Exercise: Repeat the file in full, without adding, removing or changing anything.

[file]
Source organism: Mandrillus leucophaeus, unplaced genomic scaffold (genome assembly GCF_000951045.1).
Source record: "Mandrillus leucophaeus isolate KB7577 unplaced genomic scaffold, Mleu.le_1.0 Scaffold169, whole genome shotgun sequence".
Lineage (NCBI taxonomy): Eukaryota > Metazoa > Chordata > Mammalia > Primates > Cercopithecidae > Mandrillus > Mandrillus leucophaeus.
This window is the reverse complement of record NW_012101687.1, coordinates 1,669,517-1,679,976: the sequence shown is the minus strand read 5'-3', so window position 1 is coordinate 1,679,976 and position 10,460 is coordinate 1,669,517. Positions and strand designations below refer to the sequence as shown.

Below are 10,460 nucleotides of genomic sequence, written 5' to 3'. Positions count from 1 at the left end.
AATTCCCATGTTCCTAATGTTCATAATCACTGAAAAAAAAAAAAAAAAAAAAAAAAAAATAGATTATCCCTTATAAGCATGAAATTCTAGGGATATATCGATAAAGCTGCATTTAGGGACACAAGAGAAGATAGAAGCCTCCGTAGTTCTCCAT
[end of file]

Source organism: Mandrillus leucophaeus, unplaced genomic scaffold (genome assembly GCF_000951045.1).
Source record: "Mandrillus leucophaeus isolate KB7577 unplaced genomic scaffold, Mleu.le_1.0 Scaffold169, whole genome shotgun sequence".
Lineage (NCBI taxonomy): Eukaryota > Metazoa > Chordata > Mammalia > Primates > Cercopithecidae > Mandrillus > Mandrillus leucophaeus.
This window is the reverse complement of record NW_012101687.1, coordinates 1,669,517-1,679,976: the sequence shown is the minus strand read 5'-3', so window position 1 is coordinate 1,679,976 and position 10,460 is coordinate 1,669,517. Positions and strand designations below refer to the sequence as shown.

Below are 10,460 nucleotides of genomic sequence, written 5' to 3'. Positions count from 1 at the left end.
AATTCCCATGTTCCTAATGTTCATAATCACTGAAAAAAAAAAAAAAAAAAAAAAAAAAATAGATTATCCCTTATAAGCATGAAATTCTAGGGATATATCGATAAAGCTGCATTTAGGGACACAAGAGAAGATAGAAGCCTCCGTAGTTCTCCAT